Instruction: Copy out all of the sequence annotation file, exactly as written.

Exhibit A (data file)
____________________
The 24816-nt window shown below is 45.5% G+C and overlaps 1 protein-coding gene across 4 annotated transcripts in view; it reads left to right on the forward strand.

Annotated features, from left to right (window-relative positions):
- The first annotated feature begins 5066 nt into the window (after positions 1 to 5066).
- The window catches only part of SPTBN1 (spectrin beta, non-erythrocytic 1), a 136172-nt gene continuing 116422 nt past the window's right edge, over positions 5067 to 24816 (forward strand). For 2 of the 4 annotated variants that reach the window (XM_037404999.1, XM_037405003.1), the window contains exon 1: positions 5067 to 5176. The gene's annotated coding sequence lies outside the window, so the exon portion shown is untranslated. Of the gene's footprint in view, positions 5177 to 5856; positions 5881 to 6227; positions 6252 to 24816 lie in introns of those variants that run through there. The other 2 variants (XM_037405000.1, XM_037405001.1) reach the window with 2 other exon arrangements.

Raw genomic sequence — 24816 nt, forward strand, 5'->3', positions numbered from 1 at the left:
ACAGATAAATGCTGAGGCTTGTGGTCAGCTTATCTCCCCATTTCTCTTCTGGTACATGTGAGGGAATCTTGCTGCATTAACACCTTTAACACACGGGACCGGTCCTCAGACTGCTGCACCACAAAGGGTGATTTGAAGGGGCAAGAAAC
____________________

The 24816-nt window shown below is 45.5% G+C and overlaps 1 protein-coding gene across 4 annotated transcripts in view; it reads left to right on the forward strand.

Annotated features, from left to right (window-relative positions):
- The first annotated feature begins 5066 nt into the window (after positions 1 to 5066).
- The window catches only part of SPTBN1 (spectrin beta, non-erythrocytic 1), a 136172-nt gene continuing 116422 nt past the window's right edge, over positions 5067 to 24816 (forward strand). For 2 of the 4 annotated variants that reach the window (XM_037404999.1, XM_037405003.1), the window contains exon 1: positions 5067 to 5176. The gene's annotated coding sequence lies outside the window, so the exon portion shown is untranslated. Of the gene's footprint in view, positions 5177 to 5856; positions 5881 to 6227; positions 6252 to 24816 lie in introns of those variants that run through there. The other 2 variants (XM_037405000.1, XM_037405001.1) reach the window with 2 other exon arrangements.

Raw genomic sequence — 24816 nt, forward strand, 5'->3', positions numbered from 1 at the left:
ACAGATAAATGCTGAGGCTTGTGGTCAGCTTATCTCCCCATTTCTCTTCTGGTACATGTGAGGGAATCTTGCTGCATTAACACCTTTAACACACGGGACCGGTCCTCAGACTGCTGCACCACAAAGGGTGATTTGAAGGGGCAAGAAAC